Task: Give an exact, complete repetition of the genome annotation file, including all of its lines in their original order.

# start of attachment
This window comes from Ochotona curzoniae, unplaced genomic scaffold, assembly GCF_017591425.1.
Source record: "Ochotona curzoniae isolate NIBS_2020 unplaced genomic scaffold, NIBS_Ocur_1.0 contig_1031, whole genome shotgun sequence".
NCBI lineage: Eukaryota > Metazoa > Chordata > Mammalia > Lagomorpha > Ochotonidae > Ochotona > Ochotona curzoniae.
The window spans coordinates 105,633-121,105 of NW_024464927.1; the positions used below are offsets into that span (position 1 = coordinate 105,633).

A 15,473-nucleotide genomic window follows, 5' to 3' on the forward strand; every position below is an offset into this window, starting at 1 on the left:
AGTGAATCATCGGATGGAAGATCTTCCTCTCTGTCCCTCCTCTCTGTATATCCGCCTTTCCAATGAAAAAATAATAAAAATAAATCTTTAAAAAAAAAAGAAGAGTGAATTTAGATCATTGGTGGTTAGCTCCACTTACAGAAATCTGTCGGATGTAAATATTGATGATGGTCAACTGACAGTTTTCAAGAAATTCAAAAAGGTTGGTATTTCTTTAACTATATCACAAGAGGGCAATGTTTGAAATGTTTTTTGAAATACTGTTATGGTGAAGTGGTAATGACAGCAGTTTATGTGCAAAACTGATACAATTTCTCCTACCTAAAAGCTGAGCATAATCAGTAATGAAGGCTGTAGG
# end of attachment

This window comes from Ochotona curzoniae, unplaced genomic scaffold, assembly GCF_017591425.1.
Source record: "Ochotona curzoniae isolate NIBS_2020 unplaced genomic scaffold, NIBS_Ocur_1.0 contig_1031, whole genome shotgun sequence".
NCBI lineage: Eukaryota > Metazoa > Chordata > Mammalia > Lagomorpha > Ochotonidae > Ochotona > Ochotona curzoniae.
The window spans coordinates 105,633-121,105 of NW_024464927.1; the positions used below are offsets into that span (position 1 = coordinate 105,633).

A 15,473-nucleotide genomic window follows, 5' to 3' on the forward strand; every position below is an offset into this window, starting at 1 on the left:
AGTGAATCATCGGATGGAAGATCTTCCTCTCTGTCCCTCCTCTCTGTATATCCGCCTTTCCAATGAAAAAATAATAAAAATAAATCTTTAAAAAAAAAAGAAGAGTGAATTTAGATCATTGGTGGTTAGCTCCACTTACAGAAATCTGTCGGATGTAAATATTGATGATGGTCAACTGACAGTTTTCAAGAAATTCAAAAAGGTTGGTATTTCTTTAACTATATCACAAGAGGGCAATGTTTGAAATGTTTTTTGAAATACTGTTATGGTGAAGTGGTAATGACAGCAGTTTATGTGCAAAACTGATACAATTTCTCCTACCTAAAAGCTGAGCATAATCAGTAATGAAGGCTGTAGG